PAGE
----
Sunday, May 3, 2009

Israel Slips in its Free Press Ranking

Freedom House which is an NGO that monitors and promotes freedoms throughout the world has issued its global list of freedoms of the press. Israel, along with Italy have for the first time slipped from a free press categorization to a partly free classification. (The press release from Freedom House about the study is here and links to information about the study such as tables and maps is here.)


In a nutshell, the free press study is conducted by asking a series of questions to evaluate the impact or law, politics and the economic environment on freedom of the press. Then, countries are scored on a 0-100 scale where 0 is the freest press and 100 the most controlled. The methodology is explained in greater detail here. Anything from 0-30 is considered to be a country with a free press. Canada, the US and Australia all ranked as free (Iceland was deemed to be the most free.) The entire list is available here.


Israel came in as a 31, just within the limits of what is considered a partially free press. The reason for this change in classification from previous years when the Israeli press had been considered free was due to "the heightened conflict in Gaza, which triggered increased travel restrictions on both Israeli and foreign reporters; official attempts to influence media coverage of the conflict within Israel; and greater self-censorship and biased reporting, particularly during the outbreak of open war in late December."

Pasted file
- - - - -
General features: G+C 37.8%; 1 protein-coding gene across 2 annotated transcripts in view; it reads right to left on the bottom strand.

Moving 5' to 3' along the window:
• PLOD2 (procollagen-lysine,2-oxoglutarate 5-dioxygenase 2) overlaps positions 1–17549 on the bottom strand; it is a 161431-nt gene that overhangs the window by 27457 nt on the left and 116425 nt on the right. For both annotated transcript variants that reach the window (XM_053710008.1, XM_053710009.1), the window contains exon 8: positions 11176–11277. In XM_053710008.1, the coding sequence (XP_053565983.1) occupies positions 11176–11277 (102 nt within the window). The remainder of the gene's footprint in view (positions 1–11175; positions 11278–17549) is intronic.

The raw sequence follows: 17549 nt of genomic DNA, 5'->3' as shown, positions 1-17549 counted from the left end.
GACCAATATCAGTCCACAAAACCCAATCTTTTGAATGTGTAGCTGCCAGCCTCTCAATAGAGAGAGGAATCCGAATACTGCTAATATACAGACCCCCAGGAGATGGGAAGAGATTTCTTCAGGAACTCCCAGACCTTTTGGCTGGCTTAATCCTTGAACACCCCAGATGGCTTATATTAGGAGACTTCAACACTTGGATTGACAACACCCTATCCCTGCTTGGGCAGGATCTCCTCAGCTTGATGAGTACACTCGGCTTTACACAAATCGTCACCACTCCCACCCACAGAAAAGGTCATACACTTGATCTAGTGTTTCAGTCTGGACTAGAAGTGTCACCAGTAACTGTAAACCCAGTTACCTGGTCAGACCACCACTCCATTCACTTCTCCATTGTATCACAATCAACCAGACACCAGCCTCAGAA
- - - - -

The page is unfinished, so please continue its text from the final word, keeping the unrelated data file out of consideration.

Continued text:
What this means then, is that the one point nudging Israel over the 30 point line is due to activities that took place over a short period of time during conflict. The conflict in Gaza took place before this blog existed, but had this blog been around at the time it would have expressed regret that journalists were seeing their freedoms limited, but would have acknowledged the need for some censorship in times of war. There seems to be no recognition built into the study to recognize that the freedom of the press in Israel was limited in a time of war and that it was temporary and likely justifiable for security reasons. It is unclear if the study recognizes that any country in a state of war will want to limit the media's ability to report on certain matters in the interests of security without limiting the presses freedom to publish freely on whatever other issues it chooses, including, for example, criticism of the very limitations being imposed.

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